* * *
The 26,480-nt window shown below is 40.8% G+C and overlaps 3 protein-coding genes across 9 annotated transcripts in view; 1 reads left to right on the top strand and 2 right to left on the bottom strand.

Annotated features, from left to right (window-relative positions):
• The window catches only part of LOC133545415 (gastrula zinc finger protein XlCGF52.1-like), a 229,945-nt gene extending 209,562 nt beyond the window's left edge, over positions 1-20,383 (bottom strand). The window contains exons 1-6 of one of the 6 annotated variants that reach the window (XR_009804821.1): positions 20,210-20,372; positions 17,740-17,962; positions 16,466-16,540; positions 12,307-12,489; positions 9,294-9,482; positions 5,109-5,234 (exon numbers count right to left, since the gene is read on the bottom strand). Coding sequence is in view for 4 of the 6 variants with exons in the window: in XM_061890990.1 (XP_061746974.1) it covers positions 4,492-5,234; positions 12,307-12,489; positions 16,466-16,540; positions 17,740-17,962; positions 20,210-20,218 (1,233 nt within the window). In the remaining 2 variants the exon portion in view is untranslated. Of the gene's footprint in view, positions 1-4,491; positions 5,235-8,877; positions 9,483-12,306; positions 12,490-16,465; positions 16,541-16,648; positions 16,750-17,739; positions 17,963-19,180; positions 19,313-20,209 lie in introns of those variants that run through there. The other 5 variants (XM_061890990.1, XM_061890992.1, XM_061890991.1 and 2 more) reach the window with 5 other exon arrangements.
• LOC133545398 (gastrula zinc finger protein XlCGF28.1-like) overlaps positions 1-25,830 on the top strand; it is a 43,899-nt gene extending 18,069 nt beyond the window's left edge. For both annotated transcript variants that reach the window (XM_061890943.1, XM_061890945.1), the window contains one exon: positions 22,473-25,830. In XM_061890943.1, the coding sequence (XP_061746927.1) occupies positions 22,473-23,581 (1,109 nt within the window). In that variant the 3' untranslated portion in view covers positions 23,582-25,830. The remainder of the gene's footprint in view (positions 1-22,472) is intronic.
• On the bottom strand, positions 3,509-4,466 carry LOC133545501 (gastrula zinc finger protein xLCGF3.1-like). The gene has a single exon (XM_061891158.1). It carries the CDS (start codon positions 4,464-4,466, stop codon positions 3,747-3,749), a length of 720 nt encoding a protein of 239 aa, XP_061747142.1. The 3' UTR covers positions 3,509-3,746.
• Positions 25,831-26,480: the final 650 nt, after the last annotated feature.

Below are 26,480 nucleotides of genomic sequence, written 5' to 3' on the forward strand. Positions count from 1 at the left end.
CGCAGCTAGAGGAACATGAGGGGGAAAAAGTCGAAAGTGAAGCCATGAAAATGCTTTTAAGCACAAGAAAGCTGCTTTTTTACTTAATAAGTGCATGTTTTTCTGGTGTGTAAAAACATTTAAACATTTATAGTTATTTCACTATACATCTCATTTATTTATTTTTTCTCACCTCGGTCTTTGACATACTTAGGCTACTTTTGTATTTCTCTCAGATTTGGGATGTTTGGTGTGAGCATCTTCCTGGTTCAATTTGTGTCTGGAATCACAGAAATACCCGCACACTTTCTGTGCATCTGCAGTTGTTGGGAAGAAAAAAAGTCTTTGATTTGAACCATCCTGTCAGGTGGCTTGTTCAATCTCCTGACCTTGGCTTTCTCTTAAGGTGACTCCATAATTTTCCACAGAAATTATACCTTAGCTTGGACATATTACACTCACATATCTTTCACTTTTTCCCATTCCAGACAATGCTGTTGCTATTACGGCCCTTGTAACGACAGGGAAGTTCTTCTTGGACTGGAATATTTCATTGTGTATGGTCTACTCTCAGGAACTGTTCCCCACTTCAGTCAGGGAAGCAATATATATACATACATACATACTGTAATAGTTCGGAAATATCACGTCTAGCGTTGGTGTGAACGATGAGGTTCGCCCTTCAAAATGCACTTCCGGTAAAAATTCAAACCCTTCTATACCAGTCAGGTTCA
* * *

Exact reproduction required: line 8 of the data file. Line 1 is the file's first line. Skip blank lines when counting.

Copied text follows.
CGCAGCTAGAGGAACATGAGGGGGAAAAAGTCGAAAGTGAAGCCATGAAAATGCTTTTAAGCACAAGAAAGCTGCTTTTTTACTTAATAAGTGCATGTTTTTCTGGTGTGTAAAAACATTTAAACATTTATAGTTATTTCACTATACATCTCATTTATTTATTTTTTCTCACCTCGGTCTTTGACATACTTAGGCTACTTTTGTATTTCTCTCAGATTTGGGATGTTTGGTGTGAGCATCTTCCTGGTTCAATTTGTGTCTGGAATCACAGAAATACCCGCACACTTTCTGTGCATCTGCAGTTGTTGGGAAGAAAAAAAGTCTTTGATTTGAACCATCCTGTCAGGTGGCTTGTTCAATCTCCTGACCTTGGCTTTCTCTTAAGGTGACTCCATAATTTTCCACAGAAATTATACCTTAGCTTGGACATATTACACTCACATATCTTTCACTTTTTCCCATTCCAGACAATGCTGTTGCTATTACGGCCCTTGTAACGACAGGGAAGTTCTTCTTGGACTGGAATATTTCATTGTGTATGGTCTACTCTCAGGAACTGTTCCCCACTTCAGTCAGGGAAGCAATATATATACATACATACATACTGTAATAGTTCGGAAATATCACGTCTAGCGTTGGTGTGAACGATGAGGTTCGCCCTTCAAAATGCACTTCCGGTAAAAATTCAAACCCTTCTATACCAGTCAGGTTCA